Gardening in a hot climate presents many challenges, and the best choice is to use native plants of the area that are most well adapted to the weather. Drought-tolerant plants do very well in hot climates because they have the capacity to store water and have extensive root systems that seek out water for sustenance. Many of these plants have foliage with waxy coatings or fine hair that reflect heat and keep the plant cool.
Bougainvillea is a vine-like shrub and thrives in hot regions with warm winters. The plant blooms with brilliant bracts in a variety of shades of reds, pinks, oranges and gold. Bougainvillea has very low water requirements once it is established. The plant is easy to cultivate from 4-inch to 6-inch cuttings, and quickly establishes strong roots in warm soil and mist. Bougainvillea needs very bright light and thrives in full sun. It is a heavy feeder, and requires constant feeding with a 20-20-20 fertiliser.
Cat's claw (Macfadyena unguis-cati) is a fast-growing vine that thrives in hot weather. The vine is self-attaching, and has no problem growing even on very hot walls. Cat's claw has delicate green foliage and vines, and blooms with yellow flowers for a short period during spring. Cat's claw is a Central American native and is highly drought tolerant.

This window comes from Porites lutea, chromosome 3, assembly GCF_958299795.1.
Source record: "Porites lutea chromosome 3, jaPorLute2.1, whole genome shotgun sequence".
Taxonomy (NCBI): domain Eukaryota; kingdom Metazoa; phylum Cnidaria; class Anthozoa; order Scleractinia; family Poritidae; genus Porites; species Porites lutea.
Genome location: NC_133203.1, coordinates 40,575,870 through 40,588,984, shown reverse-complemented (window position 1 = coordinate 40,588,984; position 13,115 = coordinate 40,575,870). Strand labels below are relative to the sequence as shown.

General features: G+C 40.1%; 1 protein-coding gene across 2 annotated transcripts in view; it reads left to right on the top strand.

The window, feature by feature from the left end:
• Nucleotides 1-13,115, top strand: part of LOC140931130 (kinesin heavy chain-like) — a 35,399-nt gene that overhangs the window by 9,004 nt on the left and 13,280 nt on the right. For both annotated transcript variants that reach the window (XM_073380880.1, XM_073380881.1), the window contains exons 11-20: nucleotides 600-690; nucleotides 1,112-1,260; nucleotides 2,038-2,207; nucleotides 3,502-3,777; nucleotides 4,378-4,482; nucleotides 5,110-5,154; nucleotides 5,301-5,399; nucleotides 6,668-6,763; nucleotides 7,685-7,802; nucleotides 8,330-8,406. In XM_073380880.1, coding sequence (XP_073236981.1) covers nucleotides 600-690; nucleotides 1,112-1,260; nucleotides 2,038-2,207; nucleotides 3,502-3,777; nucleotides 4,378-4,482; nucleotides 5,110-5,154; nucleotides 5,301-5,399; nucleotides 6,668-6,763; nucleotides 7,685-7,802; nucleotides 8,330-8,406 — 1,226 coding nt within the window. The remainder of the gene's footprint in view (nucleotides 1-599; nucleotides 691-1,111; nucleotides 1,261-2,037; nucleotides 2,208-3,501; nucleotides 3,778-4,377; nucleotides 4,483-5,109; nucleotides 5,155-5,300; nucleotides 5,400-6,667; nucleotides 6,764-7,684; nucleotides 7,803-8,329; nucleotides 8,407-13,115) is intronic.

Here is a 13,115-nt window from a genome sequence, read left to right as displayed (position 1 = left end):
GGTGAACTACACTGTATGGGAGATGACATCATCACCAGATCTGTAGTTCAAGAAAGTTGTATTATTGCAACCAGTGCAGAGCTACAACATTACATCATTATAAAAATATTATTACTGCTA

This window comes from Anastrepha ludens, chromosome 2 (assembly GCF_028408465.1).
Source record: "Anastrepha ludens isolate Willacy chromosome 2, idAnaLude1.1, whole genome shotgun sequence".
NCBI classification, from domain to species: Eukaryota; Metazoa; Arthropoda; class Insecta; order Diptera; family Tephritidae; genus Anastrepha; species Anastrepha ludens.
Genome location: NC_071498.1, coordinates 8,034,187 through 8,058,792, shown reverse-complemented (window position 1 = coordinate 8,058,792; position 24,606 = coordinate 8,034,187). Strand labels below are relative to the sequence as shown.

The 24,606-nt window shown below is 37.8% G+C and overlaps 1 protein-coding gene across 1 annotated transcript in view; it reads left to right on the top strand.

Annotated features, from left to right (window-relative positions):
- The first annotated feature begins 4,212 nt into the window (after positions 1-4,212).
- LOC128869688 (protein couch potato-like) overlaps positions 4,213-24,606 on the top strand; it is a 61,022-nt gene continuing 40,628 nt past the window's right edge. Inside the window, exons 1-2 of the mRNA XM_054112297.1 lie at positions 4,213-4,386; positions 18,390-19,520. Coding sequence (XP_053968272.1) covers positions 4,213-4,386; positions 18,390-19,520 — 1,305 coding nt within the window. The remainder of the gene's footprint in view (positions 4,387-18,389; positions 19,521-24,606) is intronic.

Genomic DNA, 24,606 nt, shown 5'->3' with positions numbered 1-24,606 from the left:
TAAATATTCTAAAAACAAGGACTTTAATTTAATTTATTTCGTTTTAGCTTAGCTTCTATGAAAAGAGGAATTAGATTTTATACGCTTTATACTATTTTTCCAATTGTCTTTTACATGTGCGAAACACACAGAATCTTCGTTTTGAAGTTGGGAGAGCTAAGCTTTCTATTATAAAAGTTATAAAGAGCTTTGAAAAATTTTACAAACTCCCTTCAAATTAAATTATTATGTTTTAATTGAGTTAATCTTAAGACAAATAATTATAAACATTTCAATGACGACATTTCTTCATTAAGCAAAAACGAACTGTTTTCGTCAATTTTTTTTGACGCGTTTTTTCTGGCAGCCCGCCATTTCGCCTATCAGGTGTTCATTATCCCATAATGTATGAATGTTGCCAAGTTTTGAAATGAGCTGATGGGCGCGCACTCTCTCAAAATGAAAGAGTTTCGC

Mexican sunflower (Tithonia rotundiflora) is a warm-season annual plant, and has a gangly growth habit. The plant reaches a mature height of 5 feet to 6 feet, with a 3-foot to 4-foot spread. Mexican sunflower tolerates heat well, and its stems and leaves are covered with a down-like fuzz that keeps the plant insulated against intense heat. The plant blooms with bright red-orange, 3-inch-wide, daisy-like flowers. Mexican sunflower is a native of Central America and Mexico, and needs a well-drained soil and sunny site to grow best. Mexican sunflower has low tolerance of cold and frost.